I knew motherhood wouldn’t be easy. I was having the most fantastic pregnancy where I didn’t suffer from any morning sickness, and I had never felt so healthy, but I knew there would be challenges and so I tried to be pro-active and plan for any eventuality. I have a history of depression so I spoke to my midwife about post-natal depression and how we needed to look out for it, I attended a breast feeding workshop prior to giving birth and I filled out the birth plan in my NHS pregnancy book so my midwife would know exactly what I wanted (this was a great move; my ace midwife talked me out of having pethidine because in my birth plan I had said I absolutely didn’t want it, but then I started to request it in the middle of my labour). My feeling was that it was ok not to know everything, but that you needed to do lots of homework first.

Reality of motherhood: It sounds daft now but I think the thing that shocked me most was that after I had put in all this hard work preparing myself for motherhood and being surrounded by health professionals for nine months, I was pretty much on my own once I left hospital.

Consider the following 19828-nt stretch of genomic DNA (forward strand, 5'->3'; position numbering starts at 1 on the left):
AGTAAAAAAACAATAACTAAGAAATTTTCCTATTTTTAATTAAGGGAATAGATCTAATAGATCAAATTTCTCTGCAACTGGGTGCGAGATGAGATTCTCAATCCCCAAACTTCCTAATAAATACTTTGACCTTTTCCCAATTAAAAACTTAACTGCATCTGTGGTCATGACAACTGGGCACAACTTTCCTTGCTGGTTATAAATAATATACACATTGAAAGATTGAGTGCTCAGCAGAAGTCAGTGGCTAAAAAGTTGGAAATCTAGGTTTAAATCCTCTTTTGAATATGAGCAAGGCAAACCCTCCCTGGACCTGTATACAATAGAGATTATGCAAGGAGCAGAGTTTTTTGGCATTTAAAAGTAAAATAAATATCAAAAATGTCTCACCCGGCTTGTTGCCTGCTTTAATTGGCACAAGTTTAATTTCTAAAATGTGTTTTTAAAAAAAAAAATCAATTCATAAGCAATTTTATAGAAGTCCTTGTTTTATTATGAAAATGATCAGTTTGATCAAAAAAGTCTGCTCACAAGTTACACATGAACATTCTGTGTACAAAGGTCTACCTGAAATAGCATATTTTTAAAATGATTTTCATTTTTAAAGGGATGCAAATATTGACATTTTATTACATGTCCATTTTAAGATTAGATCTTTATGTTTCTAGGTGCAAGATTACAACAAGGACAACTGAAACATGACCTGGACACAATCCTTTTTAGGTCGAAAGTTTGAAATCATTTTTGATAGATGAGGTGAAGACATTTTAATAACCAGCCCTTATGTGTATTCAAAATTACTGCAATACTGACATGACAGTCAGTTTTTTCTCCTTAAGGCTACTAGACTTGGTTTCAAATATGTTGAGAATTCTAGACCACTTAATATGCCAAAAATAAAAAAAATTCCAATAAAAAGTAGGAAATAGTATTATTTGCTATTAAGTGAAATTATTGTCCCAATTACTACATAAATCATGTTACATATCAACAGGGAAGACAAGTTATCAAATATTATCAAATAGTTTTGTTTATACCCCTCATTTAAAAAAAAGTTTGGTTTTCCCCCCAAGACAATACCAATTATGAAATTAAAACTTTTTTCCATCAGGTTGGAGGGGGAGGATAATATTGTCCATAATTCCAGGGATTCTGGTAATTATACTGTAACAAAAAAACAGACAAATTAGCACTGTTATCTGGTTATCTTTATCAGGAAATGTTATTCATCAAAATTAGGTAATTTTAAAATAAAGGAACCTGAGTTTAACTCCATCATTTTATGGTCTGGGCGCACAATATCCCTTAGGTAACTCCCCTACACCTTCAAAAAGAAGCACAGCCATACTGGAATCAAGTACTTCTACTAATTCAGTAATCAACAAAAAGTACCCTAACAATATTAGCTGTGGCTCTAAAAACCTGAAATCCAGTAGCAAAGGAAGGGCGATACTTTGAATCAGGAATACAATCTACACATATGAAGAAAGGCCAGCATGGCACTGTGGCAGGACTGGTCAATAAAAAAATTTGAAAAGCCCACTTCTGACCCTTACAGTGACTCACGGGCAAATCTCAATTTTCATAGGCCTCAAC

I gave birth late on a Sunday evening and didn’t really feel like I knew what was expected of me at the hospital once I became a mum. Not long after I gave birth I passed out in a bathroom, and after being found on the floor I was taken to what I thought was a side room with my husband and daughter (it was in fact another birthing suite). We settled down for the night, only to be woken up in the early hours in order for Effie and I to be moved to the main ward and Adam to be chucked out. Then when I woke early the next morning an imposing ward sister immediately told me how childbirth was miracle of God because the babies didn’t drown in the birth canal. Even as a church goer I was puzzled by this overtly evangelical approach and it just added to the confusion I was feeling.